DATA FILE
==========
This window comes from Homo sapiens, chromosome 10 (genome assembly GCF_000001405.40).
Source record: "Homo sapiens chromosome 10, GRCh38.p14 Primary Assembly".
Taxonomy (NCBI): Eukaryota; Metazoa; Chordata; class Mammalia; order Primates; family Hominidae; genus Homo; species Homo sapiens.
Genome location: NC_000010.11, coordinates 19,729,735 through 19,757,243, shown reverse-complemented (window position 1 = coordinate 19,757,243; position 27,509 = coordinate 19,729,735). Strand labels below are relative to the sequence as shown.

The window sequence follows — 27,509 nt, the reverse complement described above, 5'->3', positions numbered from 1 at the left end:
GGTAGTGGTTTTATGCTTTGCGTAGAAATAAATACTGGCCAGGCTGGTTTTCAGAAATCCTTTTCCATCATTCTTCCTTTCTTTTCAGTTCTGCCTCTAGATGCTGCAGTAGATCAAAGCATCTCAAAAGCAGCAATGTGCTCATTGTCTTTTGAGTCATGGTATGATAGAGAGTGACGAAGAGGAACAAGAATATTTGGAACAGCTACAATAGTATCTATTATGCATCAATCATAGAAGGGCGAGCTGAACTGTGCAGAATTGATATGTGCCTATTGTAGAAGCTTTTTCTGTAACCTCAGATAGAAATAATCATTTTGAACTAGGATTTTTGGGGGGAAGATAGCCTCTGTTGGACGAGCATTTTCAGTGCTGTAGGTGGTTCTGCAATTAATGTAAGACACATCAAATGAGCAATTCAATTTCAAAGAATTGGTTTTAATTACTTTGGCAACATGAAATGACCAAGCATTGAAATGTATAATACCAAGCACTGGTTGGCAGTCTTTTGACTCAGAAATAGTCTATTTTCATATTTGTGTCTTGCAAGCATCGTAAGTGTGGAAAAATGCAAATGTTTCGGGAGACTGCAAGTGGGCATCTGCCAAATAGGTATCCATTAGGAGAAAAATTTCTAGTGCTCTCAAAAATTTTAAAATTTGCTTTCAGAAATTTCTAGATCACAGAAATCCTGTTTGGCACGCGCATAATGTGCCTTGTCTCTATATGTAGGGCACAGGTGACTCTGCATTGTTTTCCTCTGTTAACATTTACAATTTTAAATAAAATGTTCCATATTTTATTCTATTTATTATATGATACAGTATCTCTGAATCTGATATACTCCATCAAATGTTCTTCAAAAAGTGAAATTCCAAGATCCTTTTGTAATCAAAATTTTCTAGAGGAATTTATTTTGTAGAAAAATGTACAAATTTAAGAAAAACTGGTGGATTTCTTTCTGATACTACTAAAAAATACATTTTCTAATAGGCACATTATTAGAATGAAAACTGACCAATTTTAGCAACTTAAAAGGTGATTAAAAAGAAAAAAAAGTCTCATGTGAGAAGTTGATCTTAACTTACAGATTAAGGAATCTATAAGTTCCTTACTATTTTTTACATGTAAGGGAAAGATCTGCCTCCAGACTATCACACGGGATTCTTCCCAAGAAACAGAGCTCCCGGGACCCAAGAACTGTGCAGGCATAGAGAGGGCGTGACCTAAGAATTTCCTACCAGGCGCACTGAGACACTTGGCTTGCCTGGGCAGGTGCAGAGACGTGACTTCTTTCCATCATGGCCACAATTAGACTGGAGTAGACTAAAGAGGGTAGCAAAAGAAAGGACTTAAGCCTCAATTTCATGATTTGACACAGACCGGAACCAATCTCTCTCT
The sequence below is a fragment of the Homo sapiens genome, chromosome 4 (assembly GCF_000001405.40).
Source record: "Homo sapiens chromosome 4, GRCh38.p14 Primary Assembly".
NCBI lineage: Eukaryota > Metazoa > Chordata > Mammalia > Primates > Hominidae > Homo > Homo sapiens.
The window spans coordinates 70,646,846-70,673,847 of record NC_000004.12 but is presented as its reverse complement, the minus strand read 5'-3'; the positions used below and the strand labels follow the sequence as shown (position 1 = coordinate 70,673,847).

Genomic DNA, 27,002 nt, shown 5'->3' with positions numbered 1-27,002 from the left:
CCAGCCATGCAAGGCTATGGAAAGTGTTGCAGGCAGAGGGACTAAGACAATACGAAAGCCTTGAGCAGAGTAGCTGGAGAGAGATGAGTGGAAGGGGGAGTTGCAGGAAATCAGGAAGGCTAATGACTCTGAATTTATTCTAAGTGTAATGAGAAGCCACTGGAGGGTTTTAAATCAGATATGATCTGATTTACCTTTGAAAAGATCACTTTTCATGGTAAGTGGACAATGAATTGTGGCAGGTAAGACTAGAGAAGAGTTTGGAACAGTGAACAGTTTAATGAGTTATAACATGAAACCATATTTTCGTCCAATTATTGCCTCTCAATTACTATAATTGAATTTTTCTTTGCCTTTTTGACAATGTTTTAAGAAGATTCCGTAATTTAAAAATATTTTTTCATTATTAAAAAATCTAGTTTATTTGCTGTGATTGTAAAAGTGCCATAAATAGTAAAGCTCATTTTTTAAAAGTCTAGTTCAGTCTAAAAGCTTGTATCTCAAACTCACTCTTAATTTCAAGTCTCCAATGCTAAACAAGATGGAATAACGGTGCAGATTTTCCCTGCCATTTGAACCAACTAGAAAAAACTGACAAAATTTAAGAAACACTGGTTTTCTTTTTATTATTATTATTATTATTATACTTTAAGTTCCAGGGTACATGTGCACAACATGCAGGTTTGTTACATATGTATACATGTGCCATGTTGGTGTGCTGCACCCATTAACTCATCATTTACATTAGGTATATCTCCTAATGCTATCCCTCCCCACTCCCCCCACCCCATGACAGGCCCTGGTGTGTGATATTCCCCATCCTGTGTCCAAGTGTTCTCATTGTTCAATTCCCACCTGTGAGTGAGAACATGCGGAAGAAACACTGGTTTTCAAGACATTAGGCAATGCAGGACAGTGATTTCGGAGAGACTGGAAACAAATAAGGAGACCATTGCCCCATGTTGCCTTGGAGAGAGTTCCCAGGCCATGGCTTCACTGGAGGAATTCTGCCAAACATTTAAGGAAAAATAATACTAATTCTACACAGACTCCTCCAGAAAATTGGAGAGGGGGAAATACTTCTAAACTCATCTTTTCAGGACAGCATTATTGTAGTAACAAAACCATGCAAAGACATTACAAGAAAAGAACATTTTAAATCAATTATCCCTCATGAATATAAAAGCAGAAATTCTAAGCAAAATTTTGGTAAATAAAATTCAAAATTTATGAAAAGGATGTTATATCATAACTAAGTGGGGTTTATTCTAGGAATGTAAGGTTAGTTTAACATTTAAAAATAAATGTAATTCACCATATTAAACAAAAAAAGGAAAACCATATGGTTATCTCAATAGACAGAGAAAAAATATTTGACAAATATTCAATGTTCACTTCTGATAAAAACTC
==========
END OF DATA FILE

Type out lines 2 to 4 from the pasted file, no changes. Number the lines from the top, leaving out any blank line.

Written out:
Source record: "Homo sapiens chromosome 10, GRCh38.p14 Primary Assembly".
Taxonomy (NCBI): Eukaryota; Metazoa; Chordata; class Mammalia; order Primates; family Hominidae; genus Homo; species Homo sapiens.
Genome location: NC_000010.11, coordinates 19,729,735 through 19,757,243, shown reverse-complemented (window position 1 = coordinate 19,757,243; position 27,509 = coordinate 19,729,735). Strand labels below are relative to the sequence as shown.